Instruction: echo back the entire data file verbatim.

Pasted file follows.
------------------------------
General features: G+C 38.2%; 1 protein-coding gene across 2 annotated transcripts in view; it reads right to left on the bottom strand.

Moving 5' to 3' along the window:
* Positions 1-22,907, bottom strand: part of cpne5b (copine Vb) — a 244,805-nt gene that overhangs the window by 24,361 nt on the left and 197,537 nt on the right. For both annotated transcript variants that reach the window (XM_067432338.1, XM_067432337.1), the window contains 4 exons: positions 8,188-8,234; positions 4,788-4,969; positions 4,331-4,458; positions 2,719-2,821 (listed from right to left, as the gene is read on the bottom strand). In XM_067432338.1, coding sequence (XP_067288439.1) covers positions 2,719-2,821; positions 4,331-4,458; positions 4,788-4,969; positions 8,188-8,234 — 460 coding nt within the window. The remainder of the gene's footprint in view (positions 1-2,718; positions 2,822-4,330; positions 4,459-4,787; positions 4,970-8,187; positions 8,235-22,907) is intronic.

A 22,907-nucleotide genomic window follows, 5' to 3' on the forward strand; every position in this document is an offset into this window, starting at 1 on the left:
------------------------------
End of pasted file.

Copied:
General features: G+C 38.2%; 1 protein-coding gene across 2 annotated transcripts in view; it reads right to left on the bottom strand.

Moving 5' to 3' along the window:
* Positions 1-22,907, bottom strand: part of cpne5b (copine Vb) — a 244,805-nt gene that overhangs the window by 24,361 nt on the left and 197,537 nt on the right. For both annotated transcript variants that reach the window (XM_067432338.1, XM_067432337.1), the window contains 4 exons: positions 8,188-8,234; positions 4,788-4,969; positions 4,331-4,458; positions 2,719-2,821 (listed from right to left, as the gene is read on the bottom strand). In XM_067432338.1, coding sequence (XP_067288439.1) covers positions 2,719-2,821; positions 4,331-4,458; positions 4,788-4,969; positions 8,188-8,234 — 460 coding nt within the window. The remainder of the gene's footprint in view (positions 1-2,718; positions 2,822-4,330; positions 4,459-4,787; positions 4,970-8,187; positions 8,235-22,907) is intronic.

A 22,907-nucleotide genomic window follows, 5' to 3' on the forward strand; every position in this document is an offset into this window, starting at 1 on the left: